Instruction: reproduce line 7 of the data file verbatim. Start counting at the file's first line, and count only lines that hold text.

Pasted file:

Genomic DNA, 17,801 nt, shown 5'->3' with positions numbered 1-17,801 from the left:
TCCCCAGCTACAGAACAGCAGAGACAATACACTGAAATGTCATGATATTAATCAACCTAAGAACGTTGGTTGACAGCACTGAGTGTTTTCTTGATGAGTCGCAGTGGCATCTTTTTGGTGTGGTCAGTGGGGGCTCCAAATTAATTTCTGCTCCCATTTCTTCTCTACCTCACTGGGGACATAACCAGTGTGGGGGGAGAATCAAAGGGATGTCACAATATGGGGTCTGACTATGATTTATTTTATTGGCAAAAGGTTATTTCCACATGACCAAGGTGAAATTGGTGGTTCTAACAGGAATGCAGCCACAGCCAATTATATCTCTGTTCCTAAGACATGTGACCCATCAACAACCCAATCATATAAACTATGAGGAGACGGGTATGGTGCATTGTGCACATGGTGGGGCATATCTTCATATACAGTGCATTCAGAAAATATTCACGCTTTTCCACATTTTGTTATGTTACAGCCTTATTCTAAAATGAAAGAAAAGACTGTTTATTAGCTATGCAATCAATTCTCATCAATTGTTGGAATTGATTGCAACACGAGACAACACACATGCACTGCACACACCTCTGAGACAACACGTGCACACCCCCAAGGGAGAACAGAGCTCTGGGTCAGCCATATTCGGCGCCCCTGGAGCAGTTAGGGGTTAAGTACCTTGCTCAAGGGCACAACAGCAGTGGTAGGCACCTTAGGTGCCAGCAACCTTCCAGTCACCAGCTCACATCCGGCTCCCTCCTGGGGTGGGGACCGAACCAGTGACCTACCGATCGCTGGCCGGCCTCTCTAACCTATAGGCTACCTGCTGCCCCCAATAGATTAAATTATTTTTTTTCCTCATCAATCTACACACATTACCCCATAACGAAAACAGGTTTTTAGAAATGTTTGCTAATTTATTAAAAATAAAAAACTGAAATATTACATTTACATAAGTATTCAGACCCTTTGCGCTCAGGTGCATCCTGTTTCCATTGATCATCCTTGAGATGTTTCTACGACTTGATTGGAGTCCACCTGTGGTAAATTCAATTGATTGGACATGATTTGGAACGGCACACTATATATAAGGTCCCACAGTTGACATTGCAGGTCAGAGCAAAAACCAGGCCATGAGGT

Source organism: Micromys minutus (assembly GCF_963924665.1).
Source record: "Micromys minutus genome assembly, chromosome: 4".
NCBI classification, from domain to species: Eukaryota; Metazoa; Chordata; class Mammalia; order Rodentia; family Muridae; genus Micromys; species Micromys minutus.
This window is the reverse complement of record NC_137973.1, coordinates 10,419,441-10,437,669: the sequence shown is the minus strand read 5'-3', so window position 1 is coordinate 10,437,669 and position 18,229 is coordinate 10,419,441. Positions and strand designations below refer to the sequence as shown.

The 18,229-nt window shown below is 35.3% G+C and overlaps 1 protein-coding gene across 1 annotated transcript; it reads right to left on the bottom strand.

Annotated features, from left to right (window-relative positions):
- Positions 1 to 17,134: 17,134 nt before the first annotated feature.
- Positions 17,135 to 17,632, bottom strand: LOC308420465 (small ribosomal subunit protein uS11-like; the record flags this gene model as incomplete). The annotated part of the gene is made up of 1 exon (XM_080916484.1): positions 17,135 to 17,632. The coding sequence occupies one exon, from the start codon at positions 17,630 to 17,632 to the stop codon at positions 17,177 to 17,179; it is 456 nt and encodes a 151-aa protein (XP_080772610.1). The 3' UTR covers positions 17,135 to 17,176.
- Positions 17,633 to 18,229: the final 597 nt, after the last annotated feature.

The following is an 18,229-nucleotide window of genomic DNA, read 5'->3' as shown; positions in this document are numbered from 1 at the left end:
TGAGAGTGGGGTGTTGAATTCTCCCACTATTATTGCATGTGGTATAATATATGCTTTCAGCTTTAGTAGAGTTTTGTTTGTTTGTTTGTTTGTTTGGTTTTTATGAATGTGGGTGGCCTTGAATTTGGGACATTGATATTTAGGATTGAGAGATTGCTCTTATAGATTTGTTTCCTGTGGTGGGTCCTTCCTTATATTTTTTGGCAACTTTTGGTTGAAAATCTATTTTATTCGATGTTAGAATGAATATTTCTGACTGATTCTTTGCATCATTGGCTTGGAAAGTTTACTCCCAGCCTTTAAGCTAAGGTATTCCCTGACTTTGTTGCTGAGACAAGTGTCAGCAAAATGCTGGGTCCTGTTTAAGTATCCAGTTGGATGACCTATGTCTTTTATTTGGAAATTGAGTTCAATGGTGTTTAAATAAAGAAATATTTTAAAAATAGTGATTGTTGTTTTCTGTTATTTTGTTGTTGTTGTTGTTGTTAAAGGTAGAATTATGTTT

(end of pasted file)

The 18,229-nt window shown below is 35.3% G+C and overlaps 1 protein-coding gene across 1 annotated transcript; it reads right to left on the bottom strand.